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Youth Work Program Moves to Camarillo


With construction of a new juvenile detention center still years away, Ventura County probation officials cut the ribbon on a new home for nonviolent offenders at Camarillo Airport on Thursday, one they hope will ease overcrowding in the county's tight quarters.

"We see this as a stopgap measure," said Cal Remington, chief probation officer for the county. "It's not going to stop the problem of overcrowding. What we need is the large juvenile justice complex."

The $2-million renovation, in the works for three years, transfers the county's work program for youth offenders from its home in Ventura to the new 40-bed facility and also expands counseling and vocational services.

A first group of young offenders will arrive at the new facility next week. The renovated building was formerly used by the adult work furlough program and has been empty for some time.

In Ventura, the juvenile program had room for only 24 offenders and included girls. The teenage girls who are currently serving their time will continue to do so at Colston Youth Center in Ventura.

The program gives nonviolent male offenders--typically those who pleaded guilty to property crimes and were sentenced to up to four months in detention--a chance to work for a paycheck, 80% of which goes to paying back their victims.

"Everyone's excited about this new building," said Robert Calderon, a corrections services officer who led tours Thursday of the building's sleek, new interior. "This is the state-of-the-art we've been waiting for."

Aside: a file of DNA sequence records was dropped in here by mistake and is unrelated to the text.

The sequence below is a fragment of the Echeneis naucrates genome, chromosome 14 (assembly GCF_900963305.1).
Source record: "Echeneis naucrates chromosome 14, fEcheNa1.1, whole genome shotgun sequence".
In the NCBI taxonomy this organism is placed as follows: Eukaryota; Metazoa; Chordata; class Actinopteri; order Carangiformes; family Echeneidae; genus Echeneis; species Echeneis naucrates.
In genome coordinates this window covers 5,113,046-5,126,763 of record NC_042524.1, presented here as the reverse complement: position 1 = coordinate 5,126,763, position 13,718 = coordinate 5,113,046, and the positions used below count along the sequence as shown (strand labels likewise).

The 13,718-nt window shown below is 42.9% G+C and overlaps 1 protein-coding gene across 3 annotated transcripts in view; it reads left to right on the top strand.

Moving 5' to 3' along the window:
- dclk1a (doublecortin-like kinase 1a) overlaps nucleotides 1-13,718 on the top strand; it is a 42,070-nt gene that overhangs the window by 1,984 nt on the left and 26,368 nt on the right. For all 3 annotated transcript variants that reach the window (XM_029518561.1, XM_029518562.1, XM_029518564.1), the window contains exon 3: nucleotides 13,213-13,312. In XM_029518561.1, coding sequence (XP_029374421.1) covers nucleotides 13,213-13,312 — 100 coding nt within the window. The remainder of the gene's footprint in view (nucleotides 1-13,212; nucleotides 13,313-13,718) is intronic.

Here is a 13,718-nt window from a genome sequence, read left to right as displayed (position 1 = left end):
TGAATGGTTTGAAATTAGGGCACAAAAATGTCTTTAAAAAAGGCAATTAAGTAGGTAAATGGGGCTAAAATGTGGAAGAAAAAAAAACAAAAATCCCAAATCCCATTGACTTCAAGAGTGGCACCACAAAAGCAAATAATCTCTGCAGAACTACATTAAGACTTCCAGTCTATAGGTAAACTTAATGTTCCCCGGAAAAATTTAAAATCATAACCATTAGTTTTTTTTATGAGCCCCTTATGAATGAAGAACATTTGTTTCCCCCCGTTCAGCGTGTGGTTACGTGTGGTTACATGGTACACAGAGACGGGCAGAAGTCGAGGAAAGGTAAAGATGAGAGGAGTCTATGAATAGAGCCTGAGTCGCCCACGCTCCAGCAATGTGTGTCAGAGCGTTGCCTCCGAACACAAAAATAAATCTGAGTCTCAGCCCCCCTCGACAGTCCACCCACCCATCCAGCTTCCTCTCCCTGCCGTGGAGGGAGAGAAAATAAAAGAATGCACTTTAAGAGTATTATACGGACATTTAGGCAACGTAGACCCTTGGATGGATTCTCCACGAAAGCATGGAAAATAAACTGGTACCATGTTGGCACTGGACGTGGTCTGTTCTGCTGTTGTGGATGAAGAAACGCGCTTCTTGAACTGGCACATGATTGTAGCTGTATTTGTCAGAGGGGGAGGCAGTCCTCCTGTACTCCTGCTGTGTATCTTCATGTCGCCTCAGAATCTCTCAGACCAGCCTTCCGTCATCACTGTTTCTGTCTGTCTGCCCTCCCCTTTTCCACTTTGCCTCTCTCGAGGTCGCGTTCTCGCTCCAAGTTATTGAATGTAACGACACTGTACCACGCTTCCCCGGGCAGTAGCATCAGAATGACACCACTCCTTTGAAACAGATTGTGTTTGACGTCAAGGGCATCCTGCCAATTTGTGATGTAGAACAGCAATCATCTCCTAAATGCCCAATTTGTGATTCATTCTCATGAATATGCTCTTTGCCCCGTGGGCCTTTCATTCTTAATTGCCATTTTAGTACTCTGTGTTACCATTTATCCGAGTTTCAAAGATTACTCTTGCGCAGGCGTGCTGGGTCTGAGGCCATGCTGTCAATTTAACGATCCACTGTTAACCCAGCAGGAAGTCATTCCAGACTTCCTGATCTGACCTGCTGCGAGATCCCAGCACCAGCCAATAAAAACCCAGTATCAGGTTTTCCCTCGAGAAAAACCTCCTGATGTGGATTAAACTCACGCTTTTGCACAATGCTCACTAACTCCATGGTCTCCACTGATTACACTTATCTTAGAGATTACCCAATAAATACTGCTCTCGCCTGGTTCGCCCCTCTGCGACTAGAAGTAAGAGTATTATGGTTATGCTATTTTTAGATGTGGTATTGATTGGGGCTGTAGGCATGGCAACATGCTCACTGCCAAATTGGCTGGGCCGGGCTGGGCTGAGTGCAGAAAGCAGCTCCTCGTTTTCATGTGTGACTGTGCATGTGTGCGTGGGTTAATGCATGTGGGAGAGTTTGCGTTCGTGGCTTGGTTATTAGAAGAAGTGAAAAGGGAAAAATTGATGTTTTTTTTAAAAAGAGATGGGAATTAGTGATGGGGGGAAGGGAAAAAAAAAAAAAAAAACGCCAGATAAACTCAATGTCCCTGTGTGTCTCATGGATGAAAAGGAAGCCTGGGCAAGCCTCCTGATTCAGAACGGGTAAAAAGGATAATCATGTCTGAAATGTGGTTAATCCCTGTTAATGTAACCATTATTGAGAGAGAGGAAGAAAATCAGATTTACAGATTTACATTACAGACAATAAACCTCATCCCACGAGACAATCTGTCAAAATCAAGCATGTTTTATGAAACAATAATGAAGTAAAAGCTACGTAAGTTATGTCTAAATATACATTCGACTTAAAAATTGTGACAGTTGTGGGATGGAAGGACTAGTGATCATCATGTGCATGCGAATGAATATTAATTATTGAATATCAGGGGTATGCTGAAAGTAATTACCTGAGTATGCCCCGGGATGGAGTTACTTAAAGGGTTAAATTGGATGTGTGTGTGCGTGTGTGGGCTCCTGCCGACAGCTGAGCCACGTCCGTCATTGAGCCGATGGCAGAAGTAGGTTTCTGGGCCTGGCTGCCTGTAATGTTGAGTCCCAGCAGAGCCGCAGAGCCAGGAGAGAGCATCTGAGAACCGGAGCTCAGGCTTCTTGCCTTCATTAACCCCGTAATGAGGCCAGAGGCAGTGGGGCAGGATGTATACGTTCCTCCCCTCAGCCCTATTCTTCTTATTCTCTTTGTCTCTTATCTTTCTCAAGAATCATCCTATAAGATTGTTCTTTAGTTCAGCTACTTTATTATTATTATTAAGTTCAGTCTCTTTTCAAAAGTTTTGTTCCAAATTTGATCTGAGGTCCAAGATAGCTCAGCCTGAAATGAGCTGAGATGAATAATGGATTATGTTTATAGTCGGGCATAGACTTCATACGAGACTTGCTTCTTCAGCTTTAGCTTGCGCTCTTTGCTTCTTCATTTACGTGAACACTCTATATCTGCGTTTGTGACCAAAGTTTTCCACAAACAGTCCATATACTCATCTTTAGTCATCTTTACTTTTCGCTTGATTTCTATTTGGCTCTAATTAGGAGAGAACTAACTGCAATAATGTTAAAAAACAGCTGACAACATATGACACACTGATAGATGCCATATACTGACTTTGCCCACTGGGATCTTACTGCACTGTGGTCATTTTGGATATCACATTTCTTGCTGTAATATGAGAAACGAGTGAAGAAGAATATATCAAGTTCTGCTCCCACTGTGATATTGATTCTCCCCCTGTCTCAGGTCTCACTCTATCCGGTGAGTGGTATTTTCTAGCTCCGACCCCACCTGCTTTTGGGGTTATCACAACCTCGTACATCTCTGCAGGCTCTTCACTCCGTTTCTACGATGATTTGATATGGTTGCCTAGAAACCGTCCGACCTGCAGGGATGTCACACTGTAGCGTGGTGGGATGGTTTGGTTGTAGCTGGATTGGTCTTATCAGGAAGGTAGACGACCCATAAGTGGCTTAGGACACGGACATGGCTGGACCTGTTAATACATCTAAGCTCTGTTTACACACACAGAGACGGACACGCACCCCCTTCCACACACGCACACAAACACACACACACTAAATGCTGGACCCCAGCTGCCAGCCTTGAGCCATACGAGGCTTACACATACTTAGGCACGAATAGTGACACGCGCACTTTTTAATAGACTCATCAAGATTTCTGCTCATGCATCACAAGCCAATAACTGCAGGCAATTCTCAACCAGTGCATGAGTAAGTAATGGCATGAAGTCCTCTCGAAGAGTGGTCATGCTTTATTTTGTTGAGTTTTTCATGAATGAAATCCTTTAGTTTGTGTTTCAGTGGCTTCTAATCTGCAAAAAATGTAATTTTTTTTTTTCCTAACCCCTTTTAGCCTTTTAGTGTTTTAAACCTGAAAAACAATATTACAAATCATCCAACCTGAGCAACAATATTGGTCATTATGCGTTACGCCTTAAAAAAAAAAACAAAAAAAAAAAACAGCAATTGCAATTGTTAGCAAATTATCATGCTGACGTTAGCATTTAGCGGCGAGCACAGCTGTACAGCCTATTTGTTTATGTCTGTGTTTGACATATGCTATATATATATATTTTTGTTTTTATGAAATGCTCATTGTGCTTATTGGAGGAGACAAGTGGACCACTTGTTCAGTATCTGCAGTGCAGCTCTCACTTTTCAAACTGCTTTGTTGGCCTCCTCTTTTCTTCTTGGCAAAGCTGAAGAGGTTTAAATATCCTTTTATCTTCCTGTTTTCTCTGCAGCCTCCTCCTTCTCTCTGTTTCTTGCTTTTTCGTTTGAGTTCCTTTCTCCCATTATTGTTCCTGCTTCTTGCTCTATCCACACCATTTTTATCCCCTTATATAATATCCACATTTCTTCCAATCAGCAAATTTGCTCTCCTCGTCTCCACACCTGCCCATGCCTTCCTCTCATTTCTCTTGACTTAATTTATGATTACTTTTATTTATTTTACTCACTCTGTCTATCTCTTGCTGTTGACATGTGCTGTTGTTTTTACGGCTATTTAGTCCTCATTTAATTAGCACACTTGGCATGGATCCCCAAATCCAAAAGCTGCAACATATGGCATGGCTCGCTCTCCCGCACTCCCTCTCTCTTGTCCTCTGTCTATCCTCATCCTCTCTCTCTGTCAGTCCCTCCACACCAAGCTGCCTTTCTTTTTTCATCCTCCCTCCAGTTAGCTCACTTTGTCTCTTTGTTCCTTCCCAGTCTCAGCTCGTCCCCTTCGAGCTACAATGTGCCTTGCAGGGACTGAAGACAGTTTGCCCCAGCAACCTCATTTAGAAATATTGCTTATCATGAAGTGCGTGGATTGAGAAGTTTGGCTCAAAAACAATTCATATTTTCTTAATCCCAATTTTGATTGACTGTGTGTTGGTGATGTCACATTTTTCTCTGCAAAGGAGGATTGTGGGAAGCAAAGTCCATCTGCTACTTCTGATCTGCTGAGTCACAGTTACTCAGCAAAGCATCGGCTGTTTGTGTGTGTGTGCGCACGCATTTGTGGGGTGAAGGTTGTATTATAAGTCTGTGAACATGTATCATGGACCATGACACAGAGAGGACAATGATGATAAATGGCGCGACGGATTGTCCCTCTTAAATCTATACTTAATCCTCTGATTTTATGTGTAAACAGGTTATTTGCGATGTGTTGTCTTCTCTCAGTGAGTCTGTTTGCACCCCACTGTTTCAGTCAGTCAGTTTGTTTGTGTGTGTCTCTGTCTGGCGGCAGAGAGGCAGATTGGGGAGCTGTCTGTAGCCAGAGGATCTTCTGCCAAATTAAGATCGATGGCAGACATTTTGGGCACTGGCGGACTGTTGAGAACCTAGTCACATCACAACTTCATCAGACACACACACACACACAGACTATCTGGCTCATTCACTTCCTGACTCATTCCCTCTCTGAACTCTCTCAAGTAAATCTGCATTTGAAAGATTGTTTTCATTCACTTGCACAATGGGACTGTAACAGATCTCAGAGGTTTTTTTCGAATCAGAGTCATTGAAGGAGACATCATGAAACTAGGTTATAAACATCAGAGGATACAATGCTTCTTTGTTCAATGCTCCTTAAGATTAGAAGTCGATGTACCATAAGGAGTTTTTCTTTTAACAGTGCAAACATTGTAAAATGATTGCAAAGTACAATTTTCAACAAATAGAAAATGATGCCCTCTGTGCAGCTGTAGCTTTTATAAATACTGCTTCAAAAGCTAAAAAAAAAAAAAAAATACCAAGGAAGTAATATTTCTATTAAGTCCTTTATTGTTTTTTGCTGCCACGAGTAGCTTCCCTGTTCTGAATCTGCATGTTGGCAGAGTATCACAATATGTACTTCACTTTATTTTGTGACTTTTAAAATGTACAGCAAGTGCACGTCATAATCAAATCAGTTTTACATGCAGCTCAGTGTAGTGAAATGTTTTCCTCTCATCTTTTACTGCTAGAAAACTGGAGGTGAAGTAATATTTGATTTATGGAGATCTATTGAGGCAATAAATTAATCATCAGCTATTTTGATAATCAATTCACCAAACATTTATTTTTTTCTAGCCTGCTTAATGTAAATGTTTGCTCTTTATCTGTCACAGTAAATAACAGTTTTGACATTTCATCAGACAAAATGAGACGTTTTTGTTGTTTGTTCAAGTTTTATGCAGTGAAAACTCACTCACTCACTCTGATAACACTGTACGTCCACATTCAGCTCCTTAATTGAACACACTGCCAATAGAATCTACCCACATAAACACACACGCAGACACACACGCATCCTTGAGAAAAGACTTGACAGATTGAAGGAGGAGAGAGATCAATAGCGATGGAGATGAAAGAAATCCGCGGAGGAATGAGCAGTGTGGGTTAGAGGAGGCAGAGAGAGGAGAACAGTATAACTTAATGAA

At the Camarillo quarters, Calderon said, the rules will be stricter than those at the facility in Ventura, calling for youth offenders to participate in morning calisthenics, anger management classes and parental responsibility counseling.

"They'll be busy from the moment they wake up until the moment they go to bed," he said.

The program will also offer drug counseling, in cooperation with Miracle Recovery Centers based in Ventura.

"I'm thinking about how wonderful this facility would be for adult treatments," said Miracle Recovery Executive Director Brenda Davis after a tour. "It's so gorgeous and well-organized."

The building includes classrooms, dorm-like rooms and a recreation area.

Remington said the Camarillo site is fine for now. But he and other probation officials are looking ahead to 2003 when the planned juvenile justice complex is expected to be nearing completion. A year ago, the state awarded Ventura County a $40.5-million grant to construct a new juvenile hall designed to house up to 420 offenders, more than twice the number currently housed.

But, building the center, which would also include administrative offices and juvenile courts, could be more expensive because of a recent downgrading of the county's credit rating by Moody's Investor Services. The New York firm's markdown means the county will be required to pay higher interest rates when taking out bonds to finance construction.

County Auditor Tom Mahon has said that he still hopes to upgrade the county's long-term rating before it affects the $63.5-million juvenile facility. The county is required to finance about $23 million of the cost.

"We're concerned that the price tag could be higher," said Remington. "But, it's going to get done."

For now, though, probation officers and counselors said they felt like they had been blessed with this new medium-security facility.

"I feel we can really reach a lot of kids here," said Aubrey Towler, program director for Stages, a drug recovery program. "It's really a captive audience."

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